Pound’s and Williams’ interest in the ‘money question’ has a special relevance for the ‘modernist’ style of their poetry because it involved them in similar (though not identical) theoretical efforts to reconcile poetic and economic theory at the linguistic level and not just through criticism of capitalism or society. The money question prepared them to see money as another form of representation much like a limited form of language. If the solution to the economic crisis lay in the conundrum of money, it was therefore wrapped up with the problem of speech. The power of money was, in fact, money’s power to utter the otherwise inchoate wishes of social, political, and economic power that far exceeded the traditional poet’s linguistic and literary resources. (Marsh 5)
I need to pick up Alec Marsh’s Money and Modernity
where I left off a couple weeks ago. I always enjoy reading things with a detailed sense of economic theory, if only because it pains me to hear vapid phrases from artists and pundits like “it’s a capitalist society” to justify any and all forms of asshole-ness. How it tires me! But listen, there are as many brands of capitalism as capitalism gives us potato chips, even though the kind of capitalism usually invoked by such phrases is just a hair's-breadth from rape and pillage. And hey, there’s also socialism, which still exists, or else the vaunted 9-11 firemen would not have made it to the towers without those trapped inside having to swipe their credit cards or revealing their mom’s maiden name to telephone operators in Bombay. But I digress. Marsh’s book arrays the two primal forms of American capitalism against each other. On the one hand, Jeffersonian notions of wealth, stemming from the beliefs of the French physiocrats, posit a kind of natural wealth (which, although premised on an agricultural society, are alien to notions of bean countin’); on the other, the Hamiltonian system—upon which the entire raison d’etre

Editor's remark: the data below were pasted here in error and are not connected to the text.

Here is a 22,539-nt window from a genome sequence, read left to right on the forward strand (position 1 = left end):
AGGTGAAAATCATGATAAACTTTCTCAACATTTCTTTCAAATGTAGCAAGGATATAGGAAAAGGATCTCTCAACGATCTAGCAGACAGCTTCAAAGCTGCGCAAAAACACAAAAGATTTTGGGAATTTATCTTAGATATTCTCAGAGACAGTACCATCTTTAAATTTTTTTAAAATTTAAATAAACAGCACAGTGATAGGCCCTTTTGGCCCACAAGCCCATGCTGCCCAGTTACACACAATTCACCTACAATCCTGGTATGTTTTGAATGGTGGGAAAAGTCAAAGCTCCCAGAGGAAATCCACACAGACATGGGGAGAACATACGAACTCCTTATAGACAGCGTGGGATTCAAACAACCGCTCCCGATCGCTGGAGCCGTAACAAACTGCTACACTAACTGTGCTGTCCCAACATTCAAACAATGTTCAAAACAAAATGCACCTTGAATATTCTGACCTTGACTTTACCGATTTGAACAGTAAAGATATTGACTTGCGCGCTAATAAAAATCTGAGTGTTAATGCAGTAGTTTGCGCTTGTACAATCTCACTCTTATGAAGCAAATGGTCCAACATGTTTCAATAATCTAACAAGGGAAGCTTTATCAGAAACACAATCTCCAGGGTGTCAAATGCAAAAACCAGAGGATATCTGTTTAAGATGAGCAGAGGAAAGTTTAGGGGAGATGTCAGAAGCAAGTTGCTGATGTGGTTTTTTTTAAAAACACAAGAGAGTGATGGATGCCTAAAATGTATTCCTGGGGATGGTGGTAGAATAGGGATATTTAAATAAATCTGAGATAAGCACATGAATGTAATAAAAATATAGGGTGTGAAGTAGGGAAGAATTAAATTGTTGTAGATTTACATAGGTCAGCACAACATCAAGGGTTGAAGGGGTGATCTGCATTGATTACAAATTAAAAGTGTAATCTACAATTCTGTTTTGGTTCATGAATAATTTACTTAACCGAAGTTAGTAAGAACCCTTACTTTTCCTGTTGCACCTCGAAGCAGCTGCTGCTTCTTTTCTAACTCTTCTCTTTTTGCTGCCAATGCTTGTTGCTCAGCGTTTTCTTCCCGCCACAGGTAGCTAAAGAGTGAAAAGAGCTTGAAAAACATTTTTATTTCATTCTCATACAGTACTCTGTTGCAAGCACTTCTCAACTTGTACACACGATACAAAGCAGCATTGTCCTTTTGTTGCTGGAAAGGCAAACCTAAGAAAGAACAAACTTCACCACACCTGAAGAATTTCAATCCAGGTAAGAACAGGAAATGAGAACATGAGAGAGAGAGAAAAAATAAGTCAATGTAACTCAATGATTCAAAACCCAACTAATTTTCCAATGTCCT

of Paterson, NJ rests—establishes money itself as the ultimate value (deracinated from land value in the form of exchange value). Marsh claims that Williams is more interested in Jefferson, but I think that there can’t but be a fascination with the kind of non-referentiality of value that the Hamiltonian city, like modernist poetry itself, encourages—even though it is roundly agreed that Paterson, NJ is the disastrous outcome of Hamiltonian planning (like the Cantos
are of modernist poetry). Marsh goes as far to say that Williams and Pound write “Jeffersonian jeremiads and partly experimental structures through which Jeffersonianism can be renovated and modernity reshaped in such a way as to allow for a truly American independence” (14). I’m still not convinced, if only because even the idea of “two capitalisms” is in the end still reductive: the true versus the false; one close to the spirit, the other pure artifice; one for the poet, the other for the plutocrat. Williams’ relation to the real and to artifice and language is too complex to merely ally him with Thoreau who dreamt of having a Realometer at his disposal “that future ages might know how deep the freshet of shams and appearances had gathered from time to time” (qtd in Marsh 17). Maybe I give Williams too much credit. credit. credit. After all he does twice make the analogy "money : joke" in contrast to some inalienable "radiant gist." So I will have to read on in Marsh. Indeed, the relationship between the coin of language in poetry and money itself is an intersection worthy of much discussion. If you look at some early language poetry, in fact, notice how the word “capital” comes up again and again. Is it an elaborate joke on referentiality (presuming that our ken encompasses its entire system in a single utterance) or is it a more earnest attempt to foreground questions of value at the frontiers language-making?
Labels: Alec Marsh, Alexander Hamilton, Ezra Pound, Henry David Thoreau, money, nine-eleven firemen, Paterson (City), radiant gist, the real, Thomas Jefferson